NatWest Group allocates £2.8bn for bad COVID-19 loans
NatWest Group has allocated an extra £2.8 billion to cover potential losses from an increase in bad loans issued during the coronavirus crisis.
The bank’s interim results have revealed that NatWest has suffered an operating loss before tax of £770 million compared to the bank’s £2.7bn profit the year before.
In comparison to the same period last year, across the retail and commercial businesses income decreased by 9.0%.
The bad loans allocation is far higher than analysts forecast with many anticipating the bank to take a £1.5bn hit.
At the same time, Santander set aside £11.4bn for COVID-19 loans as it suffered its largest loss in history (£9.8bn).
Alison Rose, chief executive officer of NatWest Group, commented: “Our performance in the first half of the year has been significantly impacted by the challenges and uncertainty our economy continues to face as a result of Covid-19. However, NatWest Group has a robust capital position, underpinned by a resilient, capital generative and well-diversified business.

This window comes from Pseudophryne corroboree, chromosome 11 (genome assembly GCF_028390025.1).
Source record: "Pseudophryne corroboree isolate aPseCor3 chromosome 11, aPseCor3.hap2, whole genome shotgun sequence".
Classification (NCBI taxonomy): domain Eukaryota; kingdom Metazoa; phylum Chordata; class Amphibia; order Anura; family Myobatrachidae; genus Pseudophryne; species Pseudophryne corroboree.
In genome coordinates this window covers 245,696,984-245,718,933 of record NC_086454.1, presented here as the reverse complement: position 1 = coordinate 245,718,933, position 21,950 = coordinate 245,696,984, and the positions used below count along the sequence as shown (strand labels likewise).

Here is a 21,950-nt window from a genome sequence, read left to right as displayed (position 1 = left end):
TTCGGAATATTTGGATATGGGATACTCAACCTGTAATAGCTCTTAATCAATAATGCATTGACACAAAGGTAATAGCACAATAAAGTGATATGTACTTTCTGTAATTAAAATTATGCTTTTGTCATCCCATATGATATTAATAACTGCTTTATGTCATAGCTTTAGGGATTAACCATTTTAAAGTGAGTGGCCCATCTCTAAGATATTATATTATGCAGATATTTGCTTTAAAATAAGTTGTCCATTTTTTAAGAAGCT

“Throughout this crisis we have provided exceptional levels of support to our customers, colleagues and the communities we serve. I am proud that our colleagues have consistently shown they are putting our purpose at the heart of everything they do.
“Through our strong balance sheet and prudent approach to risk, we are well placed not only to withstand COVID-19 related impacts but also to provide the right support to those who will need it most in the tough times to come.
“Our purposeful strategy will help our customers, colleagues and communities to recover, rebuild and, ultimately, to thrive. We are building a sustainable business that will generate lasting value for all our stakeholders, as we work together to create a greener, fairer and more inclusive economy.”
Donald Brown, senior investment manager at Brewin Dolphin, said: “NatWest is the latest major bank to set aside billions for a likely surge in bad loans as a result of COVID-19’s economic impact, with a further £2.1bn earmarked for potential bad debts – significantly higher than analysts’ expectations.
“The re-brand earlier this month, from Royal Bank of Scotland, is a clear attempt to break with the past – and it almost seems apt that it should happen during another crisis. Banks are expected to bear a lot of the economic fallout from COVID-19 and their share prices are down significantly this year – in NatWest’s case more than 50%. It is likely to be a treacherous road ahead for NatWest and many of its peers. With the UK banking season nearly complete, NatWest’s statement adds to the downbeat tone heard this week.”
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